Dennis D. McDonald (ddmcd@outlook.com) is an independent consultant located in Alexandria Virginia. His services and capabilities are described here. Application areas include project, program, and data management; market assessment, digital strategy, and program planning; change and content management; social media; and, technology adoption. Follow him on Google+. He also publishes on CTOvision.com and aNewDomain.

logo_glass_large.jpgBy Dennis D. McDonald

It's amazing what you can find by searching the web -- if you know how to look.

I've been heads-down for the past few weeks on a client project, a strategic market analysis for an international business services firm. I've been researching available public sources of sales and technology trends in a variety of markets and services.

One of several areas relevant to my research is "content management." It is fascinating to see the changes that are going on in this field when viewed through different perspectives -- the technology, the impacted industries and business processes, the relationship to document management, the role of user generated content and taxonomies, the trend towards more infrastructure level management of unstructured data, and the impacts -- still evolving -- of social networking, social computing, and social media.

Content management, relationship management, and expertise management are all becoming intertwined both in the public web and the private web. Figuring out where the boundaries are so you can make informed business decisions about R&D, product development, and sales management is a challenge.

I've been aggressively pursuing a variety of web based research options as well as purchasing research documents in a few key areas. Access to a Gartner subscription has been quite useful also, though with this source, you really have to know what you are looking for in order to make effective use of such a vast network of analysts, documents, and data.

Here are a couple of random observations about this process:

  • It's amazing what you can find available on the web, but if you need to do market projections, you need to REALLY dig for the details that are most relevant to the  trends you are tracking.
  • If you are doing an analysis and projections regarding a new service area, be prepared to tie estimates in some defensible fashion to known or documented trend data (say, revenue growth over time for various defined markets). Often good trend data ain't free and many markets have multiple sources.
  • Make sure to use blog specific search engines to locate market specific data points such as prices, expenditures, and revenue since bloggers sometimes relay data they have picked up at conferences and meetings that will be useful. (Conference blogging will have an impact on this.)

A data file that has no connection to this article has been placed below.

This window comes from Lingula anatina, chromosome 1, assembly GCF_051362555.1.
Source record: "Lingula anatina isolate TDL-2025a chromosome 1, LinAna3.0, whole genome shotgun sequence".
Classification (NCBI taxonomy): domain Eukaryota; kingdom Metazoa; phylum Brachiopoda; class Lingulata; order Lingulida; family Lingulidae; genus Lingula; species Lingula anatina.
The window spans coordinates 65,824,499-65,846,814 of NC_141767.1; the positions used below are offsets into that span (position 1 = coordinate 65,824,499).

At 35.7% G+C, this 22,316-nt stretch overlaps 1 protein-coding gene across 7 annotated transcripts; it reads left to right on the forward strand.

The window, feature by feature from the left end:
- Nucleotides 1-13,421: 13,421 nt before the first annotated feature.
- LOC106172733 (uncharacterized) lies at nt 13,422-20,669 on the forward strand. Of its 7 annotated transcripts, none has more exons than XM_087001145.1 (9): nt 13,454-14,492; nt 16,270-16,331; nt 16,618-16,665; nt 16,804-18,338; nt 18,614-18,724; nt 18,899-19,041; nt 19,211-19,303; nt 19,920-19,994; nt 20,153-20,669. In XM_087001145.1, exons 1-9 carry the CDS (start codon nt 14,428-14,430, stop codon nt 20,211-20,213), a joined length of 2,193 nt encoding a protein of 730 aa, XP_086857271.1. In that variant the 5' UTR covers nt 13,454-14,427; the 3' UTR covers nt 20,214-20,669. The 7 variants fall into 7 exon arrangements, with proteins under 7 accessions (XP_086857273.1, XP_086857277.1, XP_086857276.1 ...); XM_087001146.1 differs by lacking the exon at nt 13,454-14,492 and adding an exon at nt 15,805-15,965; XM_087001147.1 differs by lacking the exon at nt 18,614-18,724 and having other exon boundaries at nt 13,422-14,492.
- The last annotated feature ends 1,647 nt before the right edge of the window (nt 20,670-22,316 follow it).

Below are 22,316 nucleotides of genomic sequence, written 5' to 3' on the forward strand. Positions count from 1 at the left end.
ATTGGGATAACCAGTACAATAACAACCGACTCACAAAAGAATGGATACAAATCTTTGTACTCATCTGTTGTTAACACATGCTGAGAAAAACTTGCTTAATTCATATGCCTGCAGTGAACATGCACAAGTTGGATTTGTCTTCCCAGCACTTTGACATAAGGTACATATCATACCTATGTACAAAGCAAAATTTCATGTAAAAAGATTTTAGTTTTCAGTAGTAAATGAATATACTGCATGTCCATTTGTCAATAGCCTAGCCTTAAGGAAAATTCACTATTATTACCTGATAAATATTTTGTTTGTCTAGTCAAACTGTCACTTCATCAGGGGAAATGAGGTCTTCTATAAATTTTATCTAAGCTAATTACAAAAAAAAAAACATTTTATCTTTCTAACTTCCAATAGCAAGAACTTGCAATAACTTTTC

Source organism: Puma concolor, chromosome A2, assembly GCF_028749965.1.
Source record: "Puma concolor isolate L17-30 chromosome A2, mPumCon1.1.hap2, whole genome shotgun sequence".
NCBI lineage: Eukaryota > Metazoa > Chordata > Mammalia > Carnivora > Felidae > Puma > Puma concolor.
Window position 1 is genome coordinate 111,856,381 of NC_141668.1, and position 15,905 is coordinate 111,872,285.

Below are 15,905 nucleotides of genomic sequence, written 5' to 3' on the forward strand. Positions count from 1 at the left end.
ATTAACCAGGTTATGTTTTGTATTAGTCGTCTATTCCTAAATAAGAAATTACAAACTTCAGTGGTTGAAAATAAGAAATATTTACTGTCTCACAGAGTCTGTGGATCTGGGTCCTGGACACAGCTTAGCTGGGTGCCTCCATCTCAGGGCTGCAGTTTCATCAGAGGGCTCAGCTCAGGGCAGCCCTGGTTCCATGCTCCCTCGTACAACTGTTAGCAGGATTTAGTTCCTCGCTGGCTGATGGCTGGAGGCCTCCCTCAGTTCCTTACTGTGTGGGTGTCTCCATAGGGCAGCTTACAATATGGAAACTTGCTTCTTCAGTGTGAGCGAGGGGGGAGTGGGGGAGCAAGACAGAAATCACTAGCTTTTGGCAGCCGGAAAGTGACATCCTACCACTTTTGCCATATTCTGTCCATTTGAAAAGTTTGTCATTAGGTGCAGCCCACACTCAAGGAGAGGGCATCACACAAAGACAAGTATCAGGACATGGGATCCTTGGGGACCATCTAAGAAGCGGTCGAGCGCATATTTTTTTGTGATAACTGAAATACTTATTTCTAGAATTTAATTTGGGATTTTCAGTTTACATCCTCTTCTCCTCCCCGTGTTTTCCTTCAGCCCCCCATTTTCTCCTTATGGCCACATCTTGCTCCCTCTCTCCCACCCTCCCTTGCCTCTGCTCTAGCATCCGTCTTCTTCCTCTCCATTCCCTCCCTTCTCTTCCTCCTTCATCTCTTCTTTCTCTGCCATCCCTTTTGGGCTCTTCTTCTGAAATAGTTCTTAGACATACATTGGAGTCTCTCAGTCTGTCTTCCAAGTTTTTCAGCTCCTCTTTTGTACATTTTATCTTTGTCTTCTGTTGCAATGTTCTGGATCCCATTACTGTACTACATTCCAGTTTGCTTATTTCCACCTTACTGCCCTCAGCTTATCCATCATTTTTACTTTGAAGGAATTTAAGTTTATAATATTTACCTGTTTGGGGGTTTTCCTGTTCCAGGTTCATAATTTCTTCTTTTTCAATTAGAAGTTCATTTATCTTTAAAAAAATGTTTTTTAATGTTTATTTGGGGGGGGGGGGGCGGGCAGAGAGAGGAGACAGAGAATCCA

• Sometimes you just HAVE to do original research; not everything is available "for free" on the web.
  • Sometimes it helps to use a search engine such as Clusty that automatically classifies retrieved links into a variety of categories you can then quickly scan through.
  • Try Google "advanced search" to narrow your search to specific file types; you'll be amazed at the variety of data you can find in .ppt (PowerPoint) files left over from some commercial presentations and conferences.
  • Some vendors are still making people "jump through hoops" to get to their "white papers." Some ad-encrusted portal sites and aggregators, for example, still require signups, passwords and, in at least one case, password or key controlled access to downloaded Adobe PDF documents.

This last item, for anyone who is active in blogging, social networking, or social media, is a real eye-opener. Some companies actually make it difficult to get access to their advertising literature. In one case I had to download and install a new version of Adobe Reader (a time consuming process) and then go through document level security to read the white paper. (I've managed a "cold call" prospecting operation myself so I know and appreciate why they do this.)  In another case my email address was repeatedly rejected when I signed up for test account. I was told "free email addresses are not accepted" (I use a paid Yahoo! account).

Individually these types of delays are minor. When you are doing a wide-ranging project and you need to locate and comb through many documents to see if they might have the data points you're looking for, the delays and annoyances add up.

Again, we're talking about advertising and marketing literature here. Why make it harder for potential customers or business partners to find out about your products or services?


 

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